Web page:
RFA Wave Chief (A265)

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RFA Wave Chief (A265).png
History
RFA EnsignUnited Kingdom
Name:
  • SS Empire Edgehill (1946)
  • RFA Wave Chief (1946-75)
Owner:
  • Ministry of Transport (1946)
  • Admiralty (1946–74)
  • Thos W Ward (1974–75)
Operator: Royal Fleet Auxiliary (1946-74)
Builder: Harland and Wolff, Govan
Yard number: 1306
Launched: 4 April 1946
Commissioned: 30 July 1946
Decommissioned: August 1974
Identification:
  • United Kingdom Official Number 180935
  • Pennant number: X119 (1946– ), A265 ( –1974)
Honours and
awards:
Korea, 1951–53
Fate: Scrapped 1975
General characteristics
Tonnage: 8,187 gross register tons (GRT)
Displacement: 16,483 tonnes full load
Length: 492 ft 8 in (150.16 m)
Beam: 64 ft 4 in (19.61 m)
Draught: 28 ft 6 in (8.69 m)
Propulsion: 2 x Metrovick double reduction geared steam turbines, 6,800 hp (5,100 kW).
Speed: 14.5 knots (26.9 km/h)

RFA Wave Chief was a Wave-class fleet support tanker of the Royal Fleet Auxiliary that was built in 1946 as SS Empire Edgehil by Harland & Wolff, Govan, Renfrewshire, United Kingdom.

She saw service during the Korean War, earning a battle star. Wave Chief also served in the First Cod War and Second Cod War against Iceland. She was extensively modified in the early 1960s and escorted Sir Alec Rose around Cape Horn, South Africa, in April 1968. She was decommissioned and laid up at Rosyth, Fife, in August 1974, and arrived at Inverkeithing, Fife, for scrapping on 13 November 1974.

Description[edit]

The ship was built by Harland & Wolff, Govan, Renfrewshire.[1] She was yard number 1306.[2]

The ship was 492 feet 8 inches (150.16 m) long, with a beam of 64 feet 4 inches (19.61 m). She had a draught of 28 feet 6 inches (8.69 m).[3] She was assessed at 8,187 GRT.[1]

The ship was propelled by two steam turbines, double reduction geared, driving a single screw propeller . The turbines ware made by Metrovick, Manchester, Lancashire. They could propel her at 14.5 knots (26.9 km/h).[3]

History[edit]

Empire Edgehill was launched on 4 April 1946.[1] On 27 July 1946, she was transferred to the Admiralty and three days later she was completed as Wave Chief, allocated the United Kingdom Official Number 180935 and the pennant number X119.[2]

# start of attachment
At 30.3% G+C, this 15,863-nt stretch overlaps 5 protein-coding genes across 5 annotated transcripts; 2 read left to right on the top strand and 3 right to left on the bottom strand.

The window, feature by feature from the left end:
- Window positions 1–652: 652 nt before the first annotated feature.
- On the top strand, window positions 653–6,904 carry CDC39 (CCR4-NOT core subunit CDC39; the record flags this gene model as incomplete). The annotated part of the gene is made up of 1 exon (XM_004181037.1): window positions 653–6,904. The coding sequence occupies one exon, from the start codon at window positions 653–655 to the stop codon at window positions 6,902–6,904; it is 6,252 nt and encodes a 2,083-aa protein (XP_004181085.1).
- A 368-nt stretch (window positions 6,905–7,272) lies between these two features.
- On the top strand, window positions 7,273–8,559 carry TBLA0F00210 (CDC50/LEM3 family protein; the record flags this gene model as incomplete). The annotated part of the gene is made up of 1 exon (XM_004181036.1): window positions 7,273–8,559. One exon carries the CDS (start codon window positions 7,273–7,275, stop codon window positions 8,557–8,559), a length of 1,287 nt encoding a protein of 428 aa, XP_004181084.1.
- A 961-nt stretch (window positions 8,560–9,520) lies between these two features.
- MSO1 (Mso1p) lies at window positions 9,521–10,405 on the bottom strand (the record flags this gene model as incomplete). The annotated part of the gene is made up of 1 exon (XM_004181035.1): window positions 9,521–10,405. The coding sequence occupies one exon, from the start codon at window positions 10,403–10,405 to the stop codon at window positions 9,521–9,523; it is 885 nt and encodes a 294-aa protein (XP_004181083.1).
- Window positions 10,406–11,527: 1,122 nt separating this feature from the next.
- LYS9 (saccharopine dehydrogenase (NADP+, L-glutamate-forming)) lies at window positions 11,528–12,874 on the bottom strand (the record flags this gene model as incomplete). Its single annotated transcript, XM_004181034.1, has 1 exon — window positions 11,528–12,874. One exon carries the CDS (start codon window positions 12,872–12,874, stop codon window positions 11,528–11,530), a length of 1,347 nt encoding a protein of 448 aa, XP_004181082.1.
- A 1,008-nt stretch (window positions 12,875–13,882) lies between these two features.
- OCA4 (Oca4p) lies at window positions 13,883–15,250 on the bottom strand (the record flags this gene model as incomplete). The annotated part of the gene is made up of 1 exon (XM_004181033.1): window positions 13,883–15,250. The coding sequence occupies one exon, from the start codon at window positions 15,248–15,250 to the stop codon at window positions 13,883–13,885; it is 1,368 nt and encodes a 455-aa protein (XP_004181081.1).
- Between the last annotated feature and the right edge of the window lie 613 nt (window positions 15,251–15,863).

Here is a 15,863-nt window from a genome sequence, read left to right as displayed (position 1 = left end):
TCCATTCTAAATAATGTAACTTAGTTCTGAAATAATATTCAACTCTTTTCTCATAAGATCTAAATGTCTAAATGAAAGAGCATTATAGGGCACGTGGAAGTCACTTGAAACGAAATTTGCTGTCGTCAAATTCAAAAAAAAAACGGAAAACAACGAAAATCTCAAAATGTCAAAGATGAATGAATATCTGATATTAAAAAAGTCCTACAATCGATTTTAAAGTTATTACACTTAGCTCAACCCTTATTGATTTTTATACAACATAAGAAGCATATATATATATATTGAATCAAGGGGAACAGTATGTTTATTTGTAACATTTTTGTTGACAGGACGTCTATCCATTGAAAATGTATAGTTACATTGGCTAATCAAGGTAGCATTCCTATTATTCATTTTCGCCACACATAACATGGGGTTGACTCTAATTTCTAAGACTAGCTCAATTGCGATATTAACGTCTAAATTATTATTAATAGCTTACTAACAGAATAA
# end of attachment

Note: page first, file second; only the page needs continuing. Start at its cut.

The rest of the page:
Wave Chief was initially chartered out before she was taken over by the Royal Fleet Auxiliary. She was operating in the Mediterranean in 1947, when one of her firemen was discharged dead at Suez, Egypt. In 1949, she loaded a cargo at Abadan, Iran and delivered it to Sydney, Australia. On 25 June 1950, Wave Chief joined the United States Seventh Fleet for naval operations. On 18 November 1951, Wave Chief was refuelling HMAS Sydney off the coast of Korea when there was an accident which resulted in a large spill of fuel and damage to her rig.[2]

On 27 July 1953, Wave Chief was awarded a battle honour for her service during the Korean War. During December 1956 and January 1957, Wave Chief accompanied HMY Britannia during the Duke of Edinburgh's tour of the southern oceans. From 1957, she took part in Operation Grapple X, the British hydrogen bomb tests at Christmas Island. On 13 November 1957, she ran aground at Batu Puteh, Singapore, holing all but four of her eighteen tanks.[2]

From November 1958, Wave Chief was deployed supporing Royal Navy ships in operations off Iceland in the First Cod War. These deployments continued until February 1961. In 1961, Wave Chief came to the assistance of the Haisboro Light Vessel which was sinking off the Norfolk coast after being in collision with another ship. From September to December 1965, Wave Chief accompanied HMS London, HMS Lynx, HMS Odin HMS Penelope and HMS Tiger on a goodwill tour of South America.[2] The squadron, under the command of Vice-Admiral Sir Fitzroy Talbot, visited ports in Argentina, Brazil, Chile, Dominican Republic, Ecuador, Peru and Venezuela.[4]

On 12 December 1967, wave Chief was severely damaged in a storm in the Mediterranean. Repairs were carried out at Gibraltar.[2] On 25 April 1968, Wave Chief departed from Punta Arenas, Chile to rendezvous with the yacht Lively Lady, which was being sailed single-handedly around the world by Alec Rose.[5] She escorted Lively Lady around Cape Horn, South Africa on 1 April.[6] From 15–17 March 1973, Wave Chief assisted Icelandic Coast Guard, Royal Air Force and Royal Navy units in the unsuccessful search for survivors from the trawler Sjoestjaman.[2]

From May to August 1973, Wave Chief operated in support of Royal Navy units involved in the Second Cod War. She was decommissioned in August 1974 and laid up at Rosyth, Dunbartonshire. In September she was listed for disposal. Wave Chief was purchased for £208,825 to Thos W Ward. She arrived at Inverkeithing, Fife on 13 November 1974 for scrapping, which took place in 1975.[2]

References[edit]

  1. ^ a b c Mitchell, W.H.; Sawyer, L.A. (1995). The Empire Ships. London, New York, Hamburg, Hong Kong: Lloyd's of London Press Ltd. p. not cited. ISBN 1-85044-275-4. 
  2. ^ a b c d e f g h "RFA Wave Chief". Royal Fleet Auxiliary Historical Association. Retrieved 6 August 2011. 
  3. ^ a b Colledge, J.J. (1989) [1970]. Ships of the Royal Navy: An Historical Index Volume 2: Navy-built Trawlers, Drifters, Tugs and Requisitioned Ships (2nd ed.). London: Greenhill Books. p. 235. ISBN 1-85367-028-6. 
  4. ^ "Trade follows links with the Navy: Firmer links with South Africa". The Times (56404). London. 19 August 1965. col D, p. 12. 
  5. ^ "Lone Voyage says 'all perfect'". The Times (57210). London. 26 March 1968. col G, p. 1. 
  6. ^ "Alec Rose rounds Cape Horn". The Times (57216). London. 2 April. col F, p. 1.  Check date values in: |date= (help)